The best way to lose weight is to eat the right food, at the right time, in the right quantity, and exercise daily for 45 minutes to one hour. The point is to lose weight gradually rather than rapidly. A lifestyle change is the answer to losing weight than falling into the trap of fad diets. So how do you know if it is a fad diet? Here are some tips.

How to spot a fad diet

  • It promises exaggerated results in few days which is too good to be true
  • Will mostly have rigid eating rules
  • It restricts you from eating a lot of food groups like carbohydrates, fats, etc
  • It promotes ‘magic foods’
  • The diet is sold based on a few testimonials without any research or studies done on its effect
  • It doesn’t involve much exercise along with the meal plans

Ill-effects of fad diets on the body

  • Causes constipation
  • Leads to weakness
  • Loss of concentration
  • Nausea
  • Headache
  • Depression
  • Muscle loss
  • Health risks like osteoporosis and many more

While there are a number of fad diets that keep cropping up every now and then, especially when they are endorsed by celebrities, here a few popular ones to stay away from.

Cookie Diet: Invented by Dr Siegal, this a diet in which one has to eat nine cookies a day that makes up to 500 kcal and then have a 500 kcal dinner, totalling up to 1000 kcal every day.

Why is it bad: This diet gets monotonous and can cause nutrient deficiencies.

Baby Food Diet: This diet is about eating 14 jars of baby foods throughout the day and a sensible dinner. The baby foods include mashed fruits and veggies.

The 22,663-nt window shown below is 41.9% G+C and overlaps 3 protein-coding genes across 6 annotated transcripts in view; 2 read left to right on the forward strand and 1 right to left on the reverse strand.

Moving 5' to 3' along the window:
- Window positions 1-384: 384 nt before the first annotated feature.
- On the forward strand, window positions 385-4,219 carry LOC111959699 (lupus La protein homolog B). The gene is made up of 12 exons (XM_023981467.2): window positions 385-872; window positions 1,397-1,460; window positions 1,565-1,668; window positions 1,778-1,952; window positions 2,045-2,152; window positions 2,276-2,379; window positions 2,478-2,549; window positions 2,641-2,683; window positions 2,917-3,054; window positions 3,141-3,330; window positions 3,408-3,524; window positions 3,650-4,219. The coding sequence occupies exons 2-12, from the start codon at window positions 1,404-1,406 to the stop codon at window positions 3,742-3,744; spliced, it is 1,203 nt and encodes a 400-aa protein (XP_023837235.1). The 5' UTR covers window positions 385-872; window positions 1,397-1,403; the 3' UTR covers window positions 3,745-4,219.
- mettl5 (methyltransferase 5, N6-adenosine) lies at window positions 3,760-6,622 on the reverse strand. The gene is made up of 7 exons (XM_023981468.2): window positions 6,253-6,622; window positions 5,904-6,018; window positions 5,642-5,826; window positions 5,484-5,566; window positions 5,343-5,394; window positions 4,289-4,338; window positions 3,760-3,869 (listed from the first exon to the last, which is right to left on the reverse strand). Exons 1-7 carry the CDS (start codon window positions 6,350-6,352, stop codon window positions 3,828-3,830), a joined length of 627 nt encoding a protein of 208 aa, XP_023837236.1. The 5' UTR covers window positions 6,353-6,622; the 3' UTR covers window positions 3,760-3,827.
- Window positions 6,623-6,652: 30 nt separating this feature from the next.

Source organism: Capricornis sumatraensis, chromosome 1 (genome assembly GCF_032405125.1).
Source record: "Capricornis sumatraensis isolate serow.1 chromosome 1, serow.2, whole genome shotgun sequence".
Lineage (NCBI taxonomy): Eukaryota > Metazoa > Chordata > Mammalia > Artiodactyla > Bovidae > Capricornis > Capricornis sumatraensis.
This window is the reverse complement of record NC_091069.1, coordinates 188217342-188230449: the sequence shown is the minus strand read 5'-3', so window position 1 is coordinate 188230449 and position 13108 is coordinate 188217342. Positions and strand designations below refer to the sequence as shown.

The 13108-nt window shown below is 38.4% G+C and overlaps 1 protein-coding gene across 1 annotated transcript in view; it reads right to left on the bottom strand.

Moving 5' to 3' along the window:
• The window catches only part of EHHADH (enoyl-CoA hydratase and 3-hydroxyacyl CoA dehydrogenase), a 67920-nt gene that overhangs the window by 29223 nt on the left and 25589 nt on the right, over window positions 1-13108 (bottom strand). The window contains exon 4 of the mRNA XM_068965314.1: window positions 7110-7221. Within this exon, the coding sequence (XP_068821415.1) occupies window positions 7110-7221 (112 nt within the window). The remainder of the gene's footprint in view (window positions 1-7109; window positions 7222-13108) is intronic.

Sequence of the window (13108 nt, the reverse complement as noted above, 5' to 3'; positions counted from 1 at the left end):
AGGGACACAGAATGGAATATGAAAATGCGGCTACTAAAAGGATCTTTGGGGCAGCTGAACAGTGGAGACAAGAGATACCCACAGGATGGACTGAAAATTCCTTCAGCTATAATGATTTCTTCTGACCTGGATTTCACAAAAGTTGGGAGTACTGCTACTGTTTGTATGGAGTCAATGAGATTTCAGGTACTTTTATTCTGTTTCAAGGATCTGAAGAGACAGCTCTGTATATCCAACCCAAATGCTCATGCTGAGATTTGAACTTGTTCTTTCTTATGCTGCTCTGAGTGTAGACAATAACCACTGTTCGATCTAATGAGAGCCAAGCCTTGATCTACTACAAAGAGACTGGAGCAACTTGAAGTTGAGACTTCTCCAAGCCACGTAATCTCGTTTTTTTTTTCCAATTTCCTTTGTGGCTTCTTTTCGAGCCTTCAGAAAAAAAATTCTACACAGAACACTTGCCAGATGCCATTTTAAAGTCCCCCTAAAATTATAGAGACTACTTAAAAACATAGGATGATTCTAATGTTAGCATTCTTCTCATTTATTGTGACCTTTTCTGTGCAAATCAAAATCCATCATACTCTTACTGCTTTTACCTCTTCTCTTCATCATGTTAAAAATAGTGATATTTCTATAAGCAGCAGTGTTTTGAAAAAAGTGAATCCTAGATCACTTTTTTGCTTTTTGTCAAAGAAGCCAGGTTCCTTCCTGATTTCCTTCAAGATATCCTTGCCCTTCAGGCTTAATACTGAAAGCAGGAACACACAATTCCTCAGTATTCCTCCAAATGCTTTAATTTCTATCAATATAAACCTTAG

Why is it bad: It does not meet your nutrient needs and is low in protein. Eating like an adult is recommended.

Cabbage Soup Diet: This is 7-day diet which focuses on having as many bowls of cabbage soup every day with some fruits and vegetables.

Why is it bad: This diet is bland, boring and makes you feel weak and resulting in poor concentration. The biggest drawback is that it makes you gassy and bloated.

Liquid Diet: The idea is to cleanse the body and rejuvenate it with juices, water, clear soups.

Why is it bad: It is again very low on protein and can make you really weak. Not recommended to do it more than a day.

Atkins Diet: Written by Dr Robert Atkins, this is the most popular fad diet which aims at reducing the main source of energy – carbohydrates to up to 20g/day and focuses more on vegetables, fats and proteins.

Why is it bad: The side-effect of this diet is, it recommends more than 30% fat intake which is above the recommended allowance and can lead to extreme ketosis which can cause damage to the organs in the long run.

Blood Type Diet: Created by Dr Peter D’Adamo, it focuses on eating some and avoiding some foods as per your blood type. It follows a ‘one size fits all’ concept.

Why is it bad: It bans a lot of health promoting foods making eating out difficult and some people may be healthy despite eating foods forbidden for them.

General Motor’s Diet: This is a 7-day diet plan which is based on the intake of specified food items which include raw vegetables, fruits, juice, and lean meat. It restricts the intake of any dairy products and promises weight loss of 10 pounds in week. Each day is restricted to 1-2 raw foods in unlimited amounts.

Why is it bad: This diet can make you weak and hungry, leads to the inability to exercise, depression and body pain.

To avoid any damages to your body, do not opt for any fad diets. Just eat balanced meals and engage in physical activity to see the difference both physically and mentally. The process may be longer and less dramatic unlike fad diets, but the results will be long-term and benefit your body’s health than spoiling it with extreme restrictions. So, the next time you think about opting for any such diet, remember, it’s a fad… err bad idea!

 Source: Zee News